10. “lead inexorably to a bankruptcy of the vast majority of Spanish PV.”

    Ok… How is this bad thing?

    I wonder how long before we follow suit.

    I hope it’s soon!


  11. My neighbour down the road has solar panels covering the side of the barn….Unfortunately the panels have been covered solid with snow for the past month or so…Can that be a good payback ?

  12. Investors are suffering too! Have you no compassion?

    “TORONTO — Recent growth in wind energy projects in Canada could be undermined if a big federal tax break is not renewed when it expires next spring, industry watchers say.

    After a shot in the arm for the industry last week, when Ontario announced more than 600 direct jobs would be created with the opening of two new wind turbine parts factories next year, the sector’s main lobby group hopes that incentives for the industry will continue to flow.

    They’re concerned because the $1.48-billion federal ecoENERGY for Renewable Power program, which gives companies one cent per kilowatt hour as an incentive for renewable energy projects, is set to end in March.

    The Canadian Wind Energy Association has lobbied the federal government to extend the incentive program past the March deadline, but says it believes Ottawa is unlikely to do so. “

  13. We should all be contacting our Federal MP to insist that the ecoENERGY grants not be renewed.

  14. I am one of those people who wish to power their own homes with their own power and I hate to point out to you that it HAS been the global subsidation of solar that has contributed to this industries progress. See below.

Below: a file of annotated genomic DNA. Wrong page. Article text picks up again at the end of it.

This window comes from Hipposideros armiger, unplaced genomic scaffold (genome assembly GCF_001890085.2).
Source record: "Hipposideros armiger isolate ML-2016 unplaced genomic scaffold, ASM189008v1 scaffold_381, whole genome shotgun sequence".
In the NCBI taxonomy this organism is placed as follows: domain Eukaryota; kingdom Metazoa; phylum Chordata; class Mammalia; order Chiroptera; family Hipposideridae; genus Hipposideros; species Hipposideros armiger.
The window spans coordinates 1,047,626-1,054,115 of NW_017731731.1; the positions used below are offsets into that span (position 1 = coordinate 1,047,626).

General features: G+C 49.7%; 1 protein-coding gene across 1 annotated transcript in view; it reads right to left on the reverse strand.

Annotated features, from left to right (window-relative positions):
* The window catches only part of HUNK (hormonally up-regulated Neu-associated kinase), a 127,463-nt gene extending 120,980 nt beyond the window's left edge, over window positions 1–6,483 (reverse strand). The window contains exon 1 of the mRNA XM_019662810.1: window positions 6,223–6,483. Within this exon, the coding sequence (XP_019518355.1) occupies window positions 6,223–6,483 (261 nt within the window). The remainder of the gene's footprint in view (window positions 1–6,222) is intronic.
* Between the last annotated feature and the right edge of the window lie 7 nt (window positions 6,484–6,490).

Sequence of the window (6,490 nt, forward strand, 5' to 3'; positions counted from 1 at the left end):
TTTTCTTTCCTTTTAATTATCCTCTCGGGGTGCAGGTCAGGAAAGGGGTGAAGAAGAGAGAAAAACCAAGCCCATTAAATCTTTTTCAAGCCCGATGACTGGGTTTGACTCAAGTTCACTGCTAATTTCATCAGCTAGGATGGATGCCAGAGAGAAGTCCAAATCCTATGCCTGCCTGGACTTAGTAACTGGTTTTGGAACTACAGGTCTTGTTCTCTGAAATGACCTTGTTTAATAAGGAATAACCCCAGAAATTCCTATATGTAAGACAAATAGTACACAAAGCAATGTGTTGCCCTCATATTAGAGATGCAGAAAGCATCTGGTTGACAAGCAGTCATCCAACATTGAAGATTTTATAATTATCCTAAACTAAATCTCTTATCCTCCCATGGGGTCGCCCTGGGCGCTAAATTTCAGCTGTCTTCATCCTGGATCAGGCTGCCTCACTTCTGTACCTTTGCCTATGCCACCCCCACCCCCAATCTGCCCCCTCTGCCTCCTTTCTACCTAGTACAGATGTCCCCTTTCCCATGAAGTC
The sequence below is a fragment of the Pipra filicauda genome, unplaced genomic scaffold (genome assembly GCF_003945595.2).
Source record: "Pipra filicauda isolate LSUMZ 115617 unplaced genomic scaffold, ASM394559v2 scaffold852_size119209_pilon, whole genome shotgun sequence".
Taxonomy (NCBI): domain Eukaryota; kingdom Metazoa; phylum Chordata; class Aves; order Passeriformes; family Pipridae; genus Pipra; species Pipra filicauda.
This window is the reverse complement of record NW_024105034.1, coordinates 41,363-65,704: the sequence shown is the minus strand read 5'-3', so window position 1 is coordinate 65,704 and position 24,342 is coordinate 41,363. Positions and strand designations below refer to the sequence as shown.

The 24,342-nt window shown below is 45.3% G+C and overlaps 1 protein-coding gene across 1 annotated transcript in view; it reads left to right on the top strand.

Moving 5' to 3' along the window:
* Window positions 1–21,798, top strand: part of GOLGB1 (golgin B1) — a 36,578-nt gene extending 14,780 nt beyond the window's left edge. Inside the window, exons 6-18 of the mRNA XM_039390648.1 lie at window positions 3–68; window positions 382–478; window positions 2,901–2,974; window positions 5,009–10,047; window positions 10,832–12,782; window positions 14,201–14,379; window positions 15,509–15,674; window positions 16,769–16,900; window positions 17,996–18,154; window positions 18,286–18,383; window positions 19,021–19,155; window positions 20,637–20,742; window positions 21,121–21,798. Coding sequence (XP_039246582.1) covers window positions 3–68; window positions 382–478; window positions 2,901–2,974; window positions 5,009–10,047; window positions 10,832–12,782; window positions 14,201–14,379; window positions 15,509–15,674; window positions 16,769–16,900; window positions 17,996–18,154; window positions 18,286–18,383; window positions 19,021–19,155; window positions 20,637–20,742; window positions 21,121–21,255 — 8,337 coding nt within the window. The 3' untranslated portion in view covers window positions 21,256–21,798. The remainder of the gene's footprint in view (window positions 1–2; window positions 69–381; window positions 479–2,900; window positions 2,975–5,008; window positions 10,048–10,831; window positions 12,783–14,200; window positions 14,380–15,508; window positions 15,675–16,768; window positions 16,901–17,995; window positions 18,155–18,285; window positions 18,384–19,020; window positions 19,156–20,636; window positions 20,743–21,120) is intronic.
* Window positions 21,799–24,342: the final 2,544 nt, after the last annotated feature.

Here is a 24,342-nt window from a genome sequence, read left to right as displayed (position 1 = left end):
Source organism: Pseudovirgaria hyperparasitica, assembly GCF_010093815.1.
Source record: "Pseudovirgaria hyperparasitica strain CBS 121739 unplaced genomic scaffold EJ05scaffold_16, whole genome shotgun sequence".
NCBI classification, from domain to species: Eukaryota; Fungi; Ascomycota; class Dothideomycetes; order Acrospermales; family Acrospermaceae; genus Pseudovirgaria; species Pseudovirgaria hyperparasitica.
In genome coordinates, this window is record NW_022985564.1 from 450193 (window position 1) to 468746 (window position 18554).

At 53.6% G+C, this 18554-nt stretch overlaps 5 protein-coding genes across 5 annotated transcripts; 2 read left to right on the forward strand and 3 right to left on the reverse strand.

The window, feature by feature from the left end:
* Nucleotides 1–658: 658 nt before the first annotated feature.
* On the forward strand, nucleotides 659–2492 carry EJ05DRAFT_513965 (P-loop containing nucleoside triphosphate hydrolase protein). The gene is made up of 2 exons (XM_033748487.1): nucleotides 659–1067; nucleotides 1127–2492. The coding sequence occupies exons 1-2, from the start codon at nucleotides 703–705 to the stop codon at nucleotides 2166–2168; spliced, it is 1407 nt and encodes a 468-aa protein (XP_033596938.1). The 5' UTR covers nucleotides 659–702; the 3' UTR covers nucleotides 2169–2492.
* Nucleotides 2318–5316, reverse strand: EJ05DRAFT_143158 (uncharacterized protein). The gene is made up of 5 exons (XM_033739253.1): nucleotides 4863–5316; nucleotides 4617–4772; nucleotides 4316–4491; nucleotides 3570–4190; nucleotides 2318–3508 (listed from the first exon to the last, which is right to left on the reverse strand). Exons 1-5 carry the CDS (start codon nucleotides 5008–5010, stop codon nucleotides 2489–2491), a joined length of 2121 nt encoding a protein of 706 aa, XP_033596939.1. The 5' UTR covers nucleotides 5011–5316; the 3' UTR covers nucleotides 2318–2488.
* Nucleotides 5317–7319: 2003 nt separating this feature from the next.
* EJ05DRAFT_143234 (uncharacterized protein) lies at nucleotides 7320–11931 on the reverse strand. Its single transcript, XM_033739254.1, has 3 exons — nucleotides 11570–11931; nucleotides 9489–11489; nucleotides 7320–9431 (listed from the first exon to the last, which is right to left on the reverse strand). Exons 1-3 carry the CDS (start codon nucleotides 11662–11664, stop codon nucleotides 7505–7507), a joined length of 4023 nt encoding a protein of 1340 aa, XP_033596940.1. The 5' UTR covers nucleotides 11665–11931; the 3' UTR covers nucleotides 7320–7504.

Without gov’t subsidation, solar panels would have just remained a curiosity for campers and do gooder enviro types.
    In my neighbourhood there are countless electricians that are now experts in installing solar as well.
    That being said, the costs are still too high and subidies need to be ratcheted down to see how low the solar industries prices can go and still be profitable.
    I’m hoping that I can buy a 20KW system (for the size of my roof) for less than $30000 in the next year or two (which would now cost me $50000-60000)
    By that time after a year or two of TOU, it will be a luxury. No HST, no doing laundry at night, no debt retirement charge…

  15. Joseph:

    Installing ind Power so that you may dry your clothes with electrically produce heat is a fantasy. Nor is cooking easily possible. If you don’t believe me — calculate the amperage draw to run the devices.

    I recently attended the Home and COttage show (as a side show) and asked those questions of the “Alternative Energy Vendors”. They all said the same thig — more or less — “Not impossible, but not recommended and highly unlikely that it can be done” . Those are the correct answers.

    If that is you motivation, I hope you can get a “free” gas supply as that is the only readily available alternative that can take you off the grid. Gas delivered in tanks. Been there done that — it’s how we run our camps — which most would describe as villages.

    We are looking at windpower — but I think we have a firm grasp on the many limitations.

    Let us know how it works out.